As you read this, I will have just rescued a new dog. Our Jacoby, a 13-year-old basset, passed away about a month and a half ago. Even typing that makes my heart ache all over again. Our nine-year-old dog has been so depressed since her brother passed away that we did not want to wait much longer to adopt again because we were worried about her heart.
As I took out Jacoby’s leash to get it ready for Cosmo (our new dog-named after Cosmo the space dog from “Guardians of the Galaxy,” for all my fellow Marvel fans!), I felt the pain in my heart renewed. It was a pain that reminded me that I did not feel ready to love again. Sometimes though, for the betterment of another, we are called to love even when it hurts. Christ reminds us of this.
As He journeyed to the cross, he walked by the women who were visibly upset. He stopped, amidst His own pain and heartache, to comfort the women. He shows us that even when we are hurt, even in the middle of our own pain, we are still made with hearts that are called to love.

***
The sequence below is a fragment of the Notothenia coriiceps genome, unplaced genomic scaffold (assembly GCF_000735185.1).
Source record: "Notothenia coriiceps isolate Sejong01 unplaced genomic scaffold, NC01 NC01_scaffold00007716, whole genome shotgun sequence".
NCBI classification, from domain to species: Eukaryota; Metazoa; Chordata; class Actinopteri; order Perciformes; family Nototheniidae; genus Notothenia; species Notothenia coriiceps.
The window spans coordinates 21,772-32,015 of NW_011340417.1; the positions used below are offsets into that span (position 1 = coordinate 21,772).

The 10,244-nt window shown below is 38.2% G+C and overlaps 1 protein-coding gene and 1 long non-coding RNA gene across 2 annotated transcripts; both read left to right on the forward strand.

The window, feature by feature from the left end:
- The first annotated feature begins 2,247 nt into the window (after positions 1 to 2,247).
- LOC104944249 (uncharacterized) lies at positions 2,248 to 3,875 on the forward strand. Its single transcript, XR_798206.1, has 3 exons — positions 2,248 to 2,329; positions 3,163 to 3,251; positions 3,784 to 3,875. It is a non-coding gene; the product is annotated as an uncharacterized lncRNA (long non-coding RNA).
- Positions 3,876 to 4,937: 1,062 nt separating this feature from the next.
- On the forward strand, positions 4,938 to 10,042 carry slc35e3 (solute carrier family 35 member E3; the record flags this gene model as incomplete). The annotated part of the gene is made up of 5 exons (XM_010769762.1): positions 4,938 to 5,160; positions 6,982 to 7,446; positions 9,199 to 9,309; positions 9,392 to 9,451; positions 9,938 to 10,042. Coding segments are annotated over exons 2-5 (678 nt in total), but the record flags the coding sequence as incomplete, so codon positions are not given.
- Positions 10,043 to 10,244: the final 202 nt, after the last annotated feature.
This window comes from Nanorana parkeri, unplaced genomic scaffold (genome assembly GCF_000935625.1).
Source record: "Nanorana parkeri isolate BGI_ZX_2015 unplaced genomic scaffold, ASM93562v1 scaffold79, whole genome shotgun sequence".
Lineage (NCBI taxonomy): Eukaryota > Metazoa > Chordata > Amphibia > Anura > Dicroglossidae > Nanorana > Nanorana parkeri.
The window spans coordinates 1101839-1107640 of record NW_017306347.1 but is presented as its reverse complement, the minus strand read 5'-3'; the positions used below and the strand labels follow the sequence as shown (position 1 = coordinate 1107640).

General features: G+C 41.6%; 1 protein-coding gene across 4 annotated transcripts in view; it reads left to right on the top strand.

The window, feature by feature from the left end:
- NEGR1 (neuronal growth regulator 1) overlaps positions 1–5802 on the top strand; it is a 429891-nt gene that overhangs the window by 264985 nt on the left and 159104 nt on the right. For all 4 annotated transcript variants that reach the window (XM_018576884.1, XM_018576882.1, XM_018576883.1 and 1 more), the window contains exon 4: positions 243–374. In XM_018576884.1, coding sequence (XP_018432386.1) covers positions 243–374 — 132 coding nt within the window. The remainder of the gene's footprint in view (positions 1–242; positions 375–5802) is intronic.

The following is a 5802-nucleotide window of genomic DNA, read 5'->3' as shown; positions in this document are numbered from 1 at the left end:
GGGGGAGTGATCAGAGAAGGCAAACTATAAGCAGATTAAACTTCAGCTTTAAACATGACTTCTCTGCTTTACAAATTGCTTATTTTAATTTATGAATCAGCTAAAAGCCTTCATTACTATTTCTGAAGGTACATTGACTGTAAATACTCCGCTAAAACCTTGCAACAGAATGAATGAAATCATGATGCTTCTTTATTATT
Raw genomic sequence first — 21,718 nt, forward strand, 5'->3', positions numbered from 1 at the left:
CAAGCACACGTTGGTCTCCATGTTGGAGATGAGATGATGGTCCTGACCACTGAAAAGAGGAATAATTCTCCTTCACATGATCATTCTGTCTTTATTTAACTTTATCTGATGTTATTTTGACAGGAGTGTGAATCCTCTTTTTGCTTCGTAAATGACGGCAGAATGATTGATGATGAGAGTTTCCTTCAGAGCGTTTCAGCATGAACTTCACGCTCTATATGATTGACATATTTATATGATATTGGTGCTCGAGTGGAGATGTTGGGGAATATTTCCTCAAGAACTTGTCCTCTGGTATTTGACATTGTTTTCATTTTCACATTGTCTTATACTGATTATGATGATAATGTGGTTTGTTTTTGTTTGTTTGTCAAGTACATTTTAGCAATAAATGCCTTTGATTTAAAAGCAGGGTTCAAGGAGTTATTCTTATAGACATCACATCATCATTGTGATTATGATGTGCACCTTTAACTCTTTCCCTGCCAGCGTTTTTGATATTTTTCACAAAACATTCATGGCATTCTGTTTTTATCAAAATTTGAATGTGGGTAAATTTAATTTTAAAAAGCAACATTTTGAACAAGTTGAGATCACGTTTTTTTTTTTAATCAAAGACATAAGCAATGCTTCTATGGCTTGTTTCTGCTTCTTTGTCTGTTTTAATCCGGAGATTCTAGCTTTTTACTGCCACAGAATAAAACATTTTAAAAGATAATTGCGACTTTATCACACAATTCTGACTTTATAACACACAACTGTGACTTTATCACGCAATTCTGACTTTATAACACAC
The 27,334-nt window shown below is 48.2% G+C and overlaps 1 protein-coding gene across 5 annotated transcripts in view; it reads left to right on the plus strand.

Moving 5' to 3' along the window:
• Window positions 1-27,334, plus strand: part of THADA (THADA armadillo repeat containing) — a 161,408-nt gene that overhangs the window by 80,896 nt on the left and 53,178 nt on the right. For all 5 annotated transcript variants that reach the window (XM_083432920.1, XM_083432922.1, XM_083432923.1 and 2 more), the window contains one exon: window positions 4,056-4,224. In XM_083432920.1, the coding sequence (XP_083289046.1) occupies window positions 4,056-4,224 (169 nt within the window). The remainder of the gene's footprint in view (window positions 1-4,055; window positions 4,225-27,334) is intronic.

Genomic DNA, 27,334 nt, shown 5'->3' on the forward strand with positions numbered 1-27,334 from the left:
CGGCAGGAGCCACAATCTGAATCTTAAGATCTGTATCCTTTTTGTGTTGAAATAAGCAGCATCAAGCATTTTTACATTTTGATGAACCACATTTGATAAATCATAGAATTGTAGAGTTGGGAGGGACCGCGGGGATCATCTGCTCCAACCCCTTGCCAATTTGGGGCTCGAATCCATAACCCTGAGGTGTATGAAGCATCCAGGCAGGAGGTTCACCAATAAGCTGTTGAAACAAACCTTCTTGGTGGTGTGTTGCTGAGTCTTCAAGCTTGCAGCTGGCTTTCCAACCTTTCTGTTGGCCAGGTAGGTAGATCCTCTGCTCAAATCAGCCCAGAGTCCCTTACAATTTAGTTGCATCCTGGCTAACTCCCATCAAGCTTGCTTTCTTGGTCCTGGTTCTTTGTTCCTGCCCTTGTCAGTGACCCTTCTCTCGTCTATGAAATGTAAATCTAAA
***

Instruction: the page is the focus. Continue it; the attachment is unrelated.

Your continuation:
The Bible reminds us of this. In Proverbs we read, “A friend loves at all times.” (Prov 17:17). All is the important word in this passage. We are not just made to love in good times or in easy times, but in all times. I have come to understand that loving someone, doing good for someone, helps to heal our own hearts. St. Paul reminds us that “Love bears all things, believes all things,hopes all things, endures all things” (1 Cor 13:7). Scripture never tells us that love is easy. It has to bear, hope, believe and endure. When we do all this, we look beyond our own brokenness and start to see there is healing in hurt.
Author H.C. Paye once wrote, “I’d rather love a million times and have my heart broken every time than hold a permanently empty heart forever.” Having love in our hearts also means carrying pain in our hearts. This is what makes love so worth it.
Loving someone or something so much that the pain of their absence reminds us that we need to keep loving and filling our heart. Love in a time of heartache is just love. There will always be something that we miss, or long for, or hurt from, all because we first loved.
Anchor columnist Amanda Tarantelli has been a campus minister at Bishop Stang High School in North Dartmouth since 2005. She is married, a die-hard sports fan, and resides in Cranston, R.I. She can be reached at firstname.lastname@example.org.